The Illinois Senate voted 38-18 on Wednesday to override Gov. Bruce Rauner’s veto of an automatic voter registration bill.
The bill was co-sponsored by Sen. Daniel Biss (D-Evanston) in the Senate and introduced by Rep. Robyn Gabel (D-Evanston) in the House. It would automatically register voters who are seeking a new or updated license, or who are seeking other services from state departments such as Human Services or Healthcare and Family Services.
In a statement, Biss said Illinois needed automatic voter registration.
“Every day that we carry on with our current, duplicative method of registering voters is another day that taxpayers foot the bill for unnecessary government bureaucracy,” Biss said in the statement. “(The bill) has been thoroughly vetted, it makes sense and it should be the law in Illinois.”
Rauner vetoed the bill in August because of concerns the legislation would promote voter fraud and would be at odds with federal legislation. At the time, Rauner said he may support a future version of the bill.
“The consequences could be injurious to our election system,” Rauner said in the August statement.
Sen. Andy Manar (D-Bunker Hill), who was the chief sponsor of the bill, said the only two things a citizen should need to vote is being 18 years old and a citizen.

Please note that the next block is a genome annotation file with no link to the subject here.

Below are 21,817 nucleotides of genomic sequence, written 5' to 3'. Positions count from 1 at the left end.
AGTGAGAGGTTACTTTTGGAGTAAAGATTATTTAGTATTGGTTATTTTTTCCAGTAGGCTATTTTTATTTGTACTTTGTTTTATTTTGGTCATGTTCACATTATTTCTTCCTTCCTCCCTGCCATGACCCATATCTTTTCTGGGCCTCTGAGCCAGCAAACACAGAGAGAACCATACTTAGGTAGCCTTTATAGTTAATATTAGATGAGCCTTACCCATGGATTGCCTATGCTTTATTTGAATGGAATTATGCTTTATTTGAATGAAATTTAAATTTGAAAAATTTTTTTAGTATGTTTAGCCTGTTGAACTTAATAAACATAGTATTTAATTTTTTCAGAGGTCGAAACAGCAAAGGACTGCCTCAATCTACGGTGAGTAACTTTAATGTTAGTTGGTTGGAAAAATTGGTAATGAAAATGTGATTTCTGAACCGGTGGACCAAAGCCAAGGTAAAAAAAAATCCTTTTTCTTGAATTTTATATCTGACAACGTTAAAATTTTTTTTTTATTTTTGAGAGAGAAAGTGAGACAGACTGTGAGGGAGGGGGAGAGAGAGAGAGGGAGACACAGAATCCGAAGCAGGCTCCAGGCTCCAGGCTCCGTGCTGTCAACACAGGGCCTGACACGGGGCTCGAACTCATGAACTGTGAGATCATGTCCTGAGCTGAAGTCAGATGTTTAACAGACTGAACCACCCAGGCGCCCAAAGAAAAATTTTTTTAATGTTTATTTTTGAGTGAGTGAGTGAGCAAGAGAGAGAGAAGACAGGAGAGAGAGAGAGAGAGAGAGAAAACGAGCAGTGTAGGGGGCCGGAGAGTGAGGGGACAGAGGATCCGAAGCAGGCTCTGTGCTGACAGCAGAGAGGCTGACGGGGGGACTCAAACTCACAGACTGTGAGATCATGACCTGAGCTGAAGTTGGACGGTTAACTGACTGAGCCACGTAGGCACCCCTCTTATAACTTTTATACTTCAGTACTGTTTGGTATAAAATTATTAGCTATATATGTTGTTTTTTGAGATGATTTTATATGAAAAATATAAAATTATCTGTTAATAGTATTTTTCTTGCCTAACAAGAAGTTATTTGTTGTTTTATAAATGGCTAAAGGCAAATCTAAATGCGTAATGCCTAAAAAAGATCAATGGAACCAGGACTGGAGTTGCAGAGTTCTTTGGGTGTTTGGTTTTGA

Manar said claims that the bill would lead to increased voter fraud are unfounded.
“It just makes sense in every regard. State government has the technology and the know-how to make voter registration a seamless and secure process for busy Illinoisans,” he said. “Illinois’ early voting and same-day voter registration figures are proof that people want to participate at the ballot box, and they want to do so in a way that is modern, convenient and as simple as possible. Why shouldn’t we make that happen for them?”
The bill received bipartisan support when it passed through the House by a vote of 86-30 and the Senate with a vote of 42-16.
“Automatic voter registration is an issue that brought Democrats and Republicans together in the Illinois Legislature,” Biss said. “I was pleased to join my Senate colleagues in overriding the governor’s misguided veto of this important and sensible legislation. I hope lawmakers in the House will do the same.”
To fully override Rauner’s veto, the Illinois House will also have to vote to override, but it will not back in session until Nov. 29.